In principle, a cupronickel can contain between 1% and 49% nickel, such that copper remains the main element (otherwise you would call it a nickel-copper alloy). Both copper and nickel are completely soluble in each other, which supports this very wide range of compositions.
The most commonly produced cupronickel is the 90/10 (90% Cu, 10% Ni). Increasing the nickel content towards 30% (as found in alloys such as UNS C71640) will increase the abrasion resistance, which will also apply to the flow rates in seawater that parts may be exposed to.
Hiduron 130 (DTD 900/4805, 2.1504) and Hiduron 191 (DEFSTAN 02-835, NES835) both contain c.15% nickel, which is an optimum level to achieve excellent mechanical and physical properties. Both alloys have been used successfully for >50 years since their original development for naval applications, although today they are used in more varied applications such as subsea connectors, valve trim, fasteners and couplings, generally in seawater.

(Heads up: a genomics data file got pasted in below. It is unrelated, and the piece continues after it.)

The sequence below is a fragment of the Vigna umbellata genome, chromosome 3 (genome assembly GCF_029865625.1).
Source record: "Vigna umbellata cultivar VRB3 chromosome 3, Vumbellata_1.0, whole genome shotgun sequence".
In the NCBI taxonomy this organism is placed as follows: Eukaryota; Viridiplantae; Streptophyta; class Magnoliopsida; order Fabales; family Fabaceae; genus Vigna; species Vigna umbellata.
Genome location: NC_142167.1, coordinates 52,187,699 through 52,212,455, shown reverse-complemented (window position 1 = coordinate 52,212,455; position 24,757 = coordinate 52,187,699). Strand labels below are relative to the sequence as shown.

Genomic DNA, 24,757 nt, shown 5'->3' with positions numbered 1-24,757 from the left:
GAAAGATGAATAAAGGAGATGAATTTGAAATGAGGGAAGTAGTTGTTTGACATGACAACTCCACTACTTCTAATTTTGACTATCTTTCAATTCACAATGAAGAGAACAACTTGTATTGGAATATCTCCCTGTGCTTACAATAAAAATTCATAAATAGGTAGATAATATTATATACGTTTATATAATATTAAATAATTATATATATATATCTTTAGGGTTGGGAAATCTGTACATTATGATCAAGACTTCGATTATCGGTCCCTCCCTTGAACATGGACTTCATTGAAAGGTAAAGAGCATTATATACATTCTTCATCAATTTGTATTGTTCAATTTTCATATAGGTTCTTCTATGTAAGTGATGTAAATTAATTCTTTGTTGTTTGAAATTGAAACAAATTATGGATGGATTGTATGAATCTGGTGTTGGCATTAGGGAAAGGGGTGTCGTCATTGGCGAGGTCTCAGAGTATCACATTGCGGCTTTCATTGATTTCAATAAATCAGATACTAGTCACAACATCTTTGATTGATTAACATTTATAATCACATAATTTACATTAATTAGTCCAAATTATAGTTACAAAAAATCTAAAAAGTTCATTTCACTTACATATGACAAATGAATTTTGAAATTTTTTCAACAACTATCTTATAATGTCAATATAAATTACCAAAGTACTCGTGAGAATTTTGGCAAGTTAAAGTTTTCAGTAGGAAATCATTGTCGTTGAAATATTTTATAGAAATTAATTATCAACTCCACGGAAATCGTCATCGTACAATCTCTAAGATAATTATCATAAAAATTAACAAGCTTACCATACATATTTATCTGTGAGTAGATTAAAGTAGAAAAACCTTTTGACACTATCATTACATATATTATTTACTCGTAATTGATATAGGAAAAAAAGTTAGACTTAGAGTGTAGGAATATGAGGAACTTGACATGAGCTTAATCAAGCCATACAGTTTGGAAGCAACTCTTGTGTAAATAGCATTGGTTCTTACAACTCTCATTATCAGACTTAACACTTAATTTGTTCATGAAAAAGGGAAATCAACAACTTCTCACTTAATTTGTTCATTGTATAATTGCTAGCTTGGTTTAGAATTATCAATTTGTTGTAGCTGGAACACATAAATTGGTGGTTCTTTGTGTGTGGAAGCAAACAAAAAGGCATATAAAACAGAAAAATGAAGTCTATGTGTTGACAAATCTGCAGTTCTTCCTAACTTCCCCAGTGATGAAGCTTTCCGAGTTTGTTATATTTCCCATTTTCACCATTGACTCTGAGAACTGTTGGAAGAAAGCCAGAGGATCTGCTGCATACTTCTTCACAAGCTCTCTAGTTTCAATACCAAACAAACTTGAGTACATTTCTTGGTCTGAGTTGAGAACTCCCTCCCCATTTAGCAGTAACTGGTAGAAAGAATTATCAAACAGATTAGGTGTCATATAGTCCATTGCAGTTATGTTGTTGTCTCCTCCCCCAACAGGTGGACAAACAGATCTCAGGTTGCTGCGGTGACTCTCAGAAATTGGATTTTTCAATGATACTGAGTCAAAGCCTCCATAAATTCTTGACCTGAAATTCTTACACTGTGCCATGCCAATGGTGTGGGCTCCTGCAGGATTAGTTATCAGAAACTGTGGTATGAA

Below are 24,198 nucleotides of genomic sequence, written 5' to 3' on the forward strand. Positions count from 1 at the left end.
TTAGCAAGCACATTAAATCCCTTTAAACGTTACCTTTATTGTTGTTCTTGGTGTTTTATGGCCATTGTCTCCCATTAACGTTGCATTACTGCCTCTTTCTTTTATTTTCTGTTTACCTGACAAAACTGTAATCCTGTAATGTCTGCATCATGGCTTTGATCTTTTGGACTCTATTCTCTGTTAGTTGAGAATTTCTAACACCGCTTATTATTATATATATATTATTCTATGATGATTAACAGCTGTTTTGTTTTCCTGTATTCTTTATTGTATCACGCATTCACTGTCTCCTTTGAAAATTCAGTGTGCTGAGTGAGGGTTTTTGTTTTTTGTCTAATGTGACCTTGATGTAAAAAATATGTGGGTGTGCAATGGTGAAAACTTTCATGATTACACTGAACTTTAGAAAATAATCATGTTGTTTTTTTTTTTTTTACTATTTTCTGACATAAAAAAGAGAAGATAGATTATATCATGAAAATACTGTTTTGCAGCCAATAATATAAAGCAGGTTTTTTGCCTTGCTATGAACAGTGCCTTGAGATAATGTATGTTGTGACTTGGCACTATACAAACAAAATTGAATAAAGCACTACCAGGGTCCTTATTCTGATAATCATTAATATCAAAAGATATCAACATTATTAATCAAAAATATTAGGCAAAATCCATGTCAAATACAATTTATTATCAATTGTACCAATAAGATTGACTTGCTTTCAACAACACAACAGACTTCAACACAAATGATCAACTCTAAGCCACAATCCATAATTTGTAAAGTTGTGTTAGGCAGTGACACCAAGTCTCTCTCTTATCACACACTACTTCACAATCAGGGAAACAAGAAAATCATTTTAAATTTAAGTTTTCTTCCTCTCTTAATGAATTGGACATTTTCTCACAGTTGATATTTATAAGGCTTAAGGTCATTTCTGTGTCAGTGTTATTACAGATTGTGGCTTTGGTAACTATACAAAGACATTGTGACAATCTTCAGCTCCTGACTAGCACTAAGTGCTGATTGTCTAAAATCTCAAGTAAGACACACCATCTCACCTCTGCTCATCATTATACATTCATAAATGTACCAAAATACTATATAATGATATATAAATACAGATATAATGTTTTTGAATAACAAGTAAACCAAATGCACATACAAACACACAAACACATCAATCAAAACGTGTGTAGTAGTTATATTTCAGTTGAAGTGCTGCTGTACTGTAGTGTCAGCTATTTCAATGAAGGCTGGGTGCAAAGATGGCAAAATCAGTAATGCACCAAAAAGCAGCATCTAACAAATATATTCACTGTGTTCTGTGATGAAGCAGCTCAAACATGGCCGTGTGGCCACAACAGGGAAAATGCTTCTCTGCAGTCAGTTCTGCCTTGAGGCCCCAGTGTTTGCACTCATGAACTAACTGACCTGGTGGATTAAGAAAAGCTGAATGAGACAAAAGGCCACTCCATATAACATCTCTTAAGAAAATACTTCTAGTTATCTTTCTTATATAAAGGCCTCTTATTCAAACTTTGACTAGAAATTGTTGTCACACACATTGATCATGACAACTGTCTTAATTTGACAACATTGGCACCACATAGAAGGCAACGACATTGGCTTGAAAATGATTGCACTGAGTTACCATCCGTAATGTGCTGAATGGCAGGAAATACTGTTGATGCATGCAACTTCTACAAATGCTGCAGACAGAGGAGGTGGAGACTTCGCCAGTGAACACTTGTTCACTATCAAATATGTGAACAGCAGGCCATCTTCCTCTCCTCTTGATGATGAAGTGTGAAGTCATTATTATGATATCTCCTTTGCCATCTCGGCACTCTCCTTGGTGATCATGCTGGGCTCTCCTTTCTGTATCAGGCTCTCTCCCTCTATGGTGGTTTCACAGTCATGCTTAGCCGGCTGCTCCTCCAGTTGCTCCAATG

Here are some other applications which require cupronickel alloys –
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